Agreed. The difference in MSRP between the two models is $500. For $500 more I'd consider going with the VT25, but for a full grand more...well, let's just say it better knock my socks off in-store. :D

RowdyScot
2010-12-02, 00:42
True, Robo - and that's a fair way to assess it.

Regardless, get a good surge protector that will actually protect what you buy, Kick. That's honestly the best advice I can give. Beyond that, the models are a bit too new of technology with the better Panasonics to know what sorts of issues, if any, they could have down the road. I've not seen any come back in my Best Buy, nor have I heard any complaints, but I'd go for covering my ass because they're so recently released technology. I know the idea isn't always nice to think of with extended warranties, but if you're going to make the investment, you should do whatever you are willing to protect it. If that's just a good surge protector, it should be enough barring horrible design flaws yet to be seen. If more, you may not use it, but there's a peace of mind should anything happen.

Kickaha
2010-12-02, 00:51
APC UPS is the first thing it was plugged into... I did, however, think it not worth putting on battery backup. ;)

It's the G20 panel, decided not to go first-gen 3D, point taken about relative costs, I'll check again how much the plan is. Will also look into the Mack plans, thanks.

bassplayinMacFiend
2010-12-02, 10:30
I bought a GE 4 year extended warranty when I bought my DLP (not from Best Buy). Spent about $400 on it.

A little over 3.5 years later, a shadow appeared on my screen. Called the 800 number and within 2 weeks they had repaired my TV (in-house, the wait was for parts). If I didn't have the extended warranty I would've paid $900 out of pocket.

Maciej
2010-12-02, 17:36
Spring for a surge protector, though. At the least, get one that regulates voltage. Unlike Monster and their typical shady claims, Panamax is solid. A lower-end Panamax will do better than a Monster.

Yikes, their stuff is pricey!

torifile
2010-12-02, 19:34
I bought a GE 4 year extended warranty when I bought my DLP (not from Best Buy). Spent about $400 on it.

A little over 3.5 years later, a shadow appeared on my screen. Called the 800 number and within 2 weeks they had repaired my TV (in-house, the wait was for parts). If I didn't have the extended warranty I would've paid $900 out of pocket.
Well if you had put that $400 in AAPL 3.5 years ago, you could have bought 3.5 shares translating into roughly $1120 today. It's all about opportunity cost. :)

RowdyScot
2010-12-02, 19:52
Yikes, their stuff is pricey!

Let's just say I've personally witnessed their $300 surge protector in action vs. Monster's. Monster's caught on fire, had parts actually explode, and there was no way in hell it protected a thing. Panamax's just shut everything down and that was that.

Maciej
2010-12-02, 22:13
Oh I believe you. In the last month we've had a lot of strange power surges and outages so I've been strongly considering getting better power strips and battery backups for my most valuable stuff. Good tip rowdy!

bassplayinMacFiend
2010-12-03, 14:13
Oh I believe you. In the last month we've had a lot of strange power surges and outages so I've been strongly considering getting better power strips and battery backups for my most valuable stuff. Good tip rowdy!

If you're going to spend hundreds of dollars, get a power conditioner, like a UPS. Provides clean power no matter what's coming out of the wall, and provides battery backup so you can cleanly power down your home theater (especially important for DLP owners as it keeps the bulb fan running).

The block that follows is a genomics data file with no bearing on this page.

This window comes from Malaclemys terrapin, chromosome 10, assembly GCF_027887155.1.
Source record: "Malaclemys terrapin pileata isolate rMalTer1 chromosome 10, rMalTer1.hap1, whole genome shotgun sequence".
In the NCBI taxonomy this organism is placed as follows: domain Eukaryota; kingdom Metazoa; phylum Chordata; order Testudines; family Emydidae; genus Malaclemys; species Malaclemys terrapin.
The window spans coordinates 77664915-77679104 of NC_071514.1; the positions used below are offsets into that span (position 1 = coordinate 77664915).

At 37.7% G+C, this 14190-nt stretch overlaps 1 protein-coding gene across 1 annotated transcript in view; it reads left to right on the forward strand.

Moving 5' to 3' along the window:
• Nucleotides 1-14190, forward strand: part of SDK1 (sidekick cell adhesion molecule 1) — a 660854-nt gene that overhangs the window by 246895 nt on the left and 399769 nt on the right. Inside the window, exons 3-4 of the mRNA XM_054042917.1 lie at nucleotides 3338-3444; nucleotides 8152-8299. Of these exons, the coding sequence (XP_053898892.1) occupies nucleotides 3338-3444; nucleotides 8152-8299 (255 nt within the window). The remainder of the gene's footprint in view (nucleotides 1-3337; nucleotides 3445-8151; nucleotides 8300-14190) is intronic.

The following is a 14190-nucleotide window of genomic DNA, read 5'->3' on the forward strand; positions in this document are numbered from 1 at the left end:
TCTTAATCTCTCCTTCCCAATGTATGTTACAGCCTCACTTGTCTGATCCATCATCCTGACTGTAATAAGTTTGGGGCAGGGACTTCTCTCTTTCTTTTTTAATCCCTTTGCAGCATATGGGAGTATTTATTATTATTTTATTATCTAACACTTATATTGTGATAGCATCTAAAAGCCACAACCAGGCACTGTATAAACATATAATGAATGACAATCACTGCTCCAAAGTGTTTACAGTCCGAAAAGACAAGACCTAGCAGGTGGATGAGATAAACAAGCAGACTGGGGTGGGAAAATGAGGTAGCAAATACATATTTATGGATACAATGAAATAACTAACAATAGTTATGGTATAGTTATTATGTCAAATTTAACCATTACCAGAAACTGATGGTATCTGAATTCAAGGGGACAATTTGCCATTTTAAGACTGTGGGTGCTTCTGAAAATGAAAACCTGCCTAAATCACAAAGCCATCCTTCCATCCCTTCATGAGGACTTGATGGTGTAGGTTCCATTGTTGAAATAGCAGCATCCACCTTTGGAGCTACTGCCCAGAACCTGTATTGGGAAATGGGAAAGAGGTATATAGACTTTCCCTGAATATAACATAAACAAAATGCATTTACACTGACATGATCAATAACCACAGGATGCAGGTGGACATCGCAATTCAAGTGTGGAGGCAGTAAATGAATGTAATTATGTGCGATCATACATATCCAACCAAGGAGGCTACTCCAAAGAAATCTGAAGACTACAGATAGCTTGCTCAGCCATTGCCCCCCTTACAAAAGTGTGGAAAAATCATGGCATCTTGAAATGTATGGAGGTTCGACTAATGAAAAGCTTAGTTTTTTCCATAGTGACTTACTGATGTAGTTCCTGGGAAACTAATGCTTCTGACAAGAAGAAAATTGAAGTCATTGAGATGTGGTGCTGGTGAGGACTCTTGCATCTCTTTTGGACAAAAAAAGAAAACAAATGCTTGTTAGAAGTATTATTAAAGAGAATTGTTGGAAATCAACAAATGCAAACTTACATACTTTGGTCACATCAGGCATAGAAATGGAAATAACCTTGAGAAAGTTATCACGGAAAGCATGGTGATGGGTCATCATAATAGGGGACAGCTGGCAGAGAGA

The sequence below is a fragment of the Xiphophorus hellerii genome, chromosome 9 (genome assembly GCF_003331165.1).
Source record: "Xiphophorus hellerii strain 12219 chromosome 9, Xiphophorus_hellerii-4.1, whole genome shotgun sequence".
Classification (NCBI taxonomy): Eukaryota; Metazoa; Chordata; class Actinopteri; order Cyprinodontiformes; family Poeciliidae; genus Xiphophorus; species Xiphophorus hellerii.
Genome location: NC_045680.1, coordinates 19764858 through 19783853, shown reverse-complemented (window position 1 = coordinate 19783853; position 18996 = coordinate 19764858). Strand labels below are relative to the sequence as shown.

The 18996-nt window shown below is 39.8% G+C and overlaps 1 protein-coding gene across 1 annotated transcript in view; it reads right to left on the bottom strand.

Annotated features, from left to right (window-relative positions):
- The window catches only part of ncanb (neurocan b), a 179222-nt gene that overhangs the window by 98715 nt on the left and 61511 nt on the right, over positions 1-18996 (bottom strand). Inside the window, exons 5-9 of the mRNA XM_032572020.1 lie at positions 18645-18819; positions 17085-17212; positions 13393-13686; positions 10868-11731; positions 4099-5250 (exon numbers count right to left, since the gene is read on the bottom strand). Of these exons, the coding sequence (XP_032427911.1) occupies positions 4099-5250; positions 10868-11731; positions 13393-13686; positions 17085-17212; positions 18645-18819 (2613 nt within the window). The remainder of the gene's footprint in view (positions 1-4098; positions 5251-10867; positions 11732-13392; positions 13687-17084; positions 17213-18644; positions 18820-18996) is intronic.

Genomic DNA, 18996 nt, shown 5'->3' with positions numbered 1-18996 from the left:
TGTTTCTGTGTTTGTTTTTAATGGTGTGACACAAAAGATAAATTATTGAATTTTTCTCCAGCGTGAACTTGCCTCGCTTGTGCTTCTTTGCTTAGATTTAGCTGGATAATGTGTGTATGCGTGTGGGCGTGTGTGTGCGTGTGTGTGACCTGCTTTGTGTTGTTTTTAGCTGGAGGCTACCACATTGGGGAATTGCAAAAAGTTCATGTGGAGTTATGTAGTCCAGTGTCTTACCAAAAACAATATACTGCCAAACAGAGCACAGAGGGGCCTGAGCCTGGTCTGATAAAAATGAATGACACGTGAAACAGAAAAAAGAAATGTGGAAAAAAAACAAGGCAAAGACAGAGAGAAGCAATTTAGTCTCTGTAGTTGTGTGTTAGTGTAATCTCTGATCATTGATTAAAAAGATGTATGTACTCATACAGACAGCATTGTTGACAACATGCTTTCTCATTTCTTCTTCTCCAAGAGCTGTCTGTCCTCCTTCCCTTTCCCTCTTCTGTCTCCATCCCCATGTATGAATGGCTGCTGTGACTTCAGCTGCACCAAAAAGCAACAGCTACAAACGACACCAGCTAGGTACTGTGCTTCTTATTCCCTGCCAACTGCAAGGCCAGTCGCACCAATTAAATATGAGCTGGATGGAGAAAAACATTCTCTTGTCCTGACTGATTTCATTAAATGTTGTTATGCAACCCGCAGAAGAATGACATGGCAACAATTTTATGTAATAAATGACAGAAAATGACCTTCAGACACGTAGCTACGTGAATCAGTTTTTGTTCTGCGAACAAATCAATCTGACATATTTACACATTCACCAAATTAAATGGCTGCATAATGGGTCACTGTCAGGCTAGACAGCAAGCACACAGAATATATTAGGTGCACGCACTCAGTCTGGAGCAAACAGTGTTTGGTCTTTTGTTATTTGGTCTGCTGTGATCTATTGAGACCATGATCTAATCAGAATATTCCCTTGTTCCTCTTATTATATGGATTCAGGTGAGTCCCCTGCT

Kickaha
2011-03-08, 00:01
*bump*

Just ran across something that may help others in the same boat.

I have a 2009 Mac mini hooked up to my plasma via MiniDisplayPort... and the signal has *SUCKED*. Dark regions are blotted out black, bright regions are washed out blindingly bright. Nothing I did with contrast, brightness, display calibration, *nothing* helped with this. THX mode made it worse. I knew it was the signal from the mini, because the VieraCast system includes Netflix. Playing it directly on the TV, it looked pretty good. Playing it through Safari on the mini? *Horrible*.

Finally found the solution.

Deep in the guts of the TV setup, was a setting for how many bits of the HDMI signal were being utilized. Apparently, it's standard for HDMI to ignore the bottom 15, and the top 15 bits of the 0-255 range.

I set it to explicitly use the 'non-standard' 0-255, and... voila. Dark areas and bright areas each popped into place. Re-calibrated, and... freaking gorgeous.

Hope this helps anyone else.

alcimedes
2011-03-08, 00:33
Granted this is way late, but wouldn't you specifically want to have it plugged into the battery backup portion of the UPS to maintain steady voltage even when power dips, not just the spikes?

joveblue
2011-03-09, 04:44
Also way late but I thought I'd throw in my 2c, and keep in mind this is coming from someone from the insurance industry.

Extended warranties, like other forms of insurance is essentially like gambling in a casino where the house always wins. On a house or car, it's going to be hard to finance out of pocket when you lose a hand. So insure them because you're screwed without them, but avoid the bells and whistles. Health and travel insurance are also no-brainers, but again, don't pay more than you really need it

For anything else, you're going to be able to manage without too much trouble if you can manage your finances effectively. Compare:

Put $1000 (for illustrative purposes) into extended warranties. The retail store takes about a 20% margin (guesstimate) and passes $800 along to the underwriter. The underwriter takes another 20% margin (guesstimate) and the remaining $640 of your money goes into the insurance pool. In other words, for every $1 you put into extended warranties, you could expect to see around $0.64 back on average, on the above math. It's a very poor gamble. At least on roulette you could expect to see $0.947 back.

On the other hand, putting enough money to cover any unexpected costs that come up throughout life into a high interest savings account or a diversified share portfolio and earn returns on it, seems like a much more sensible idea to me :)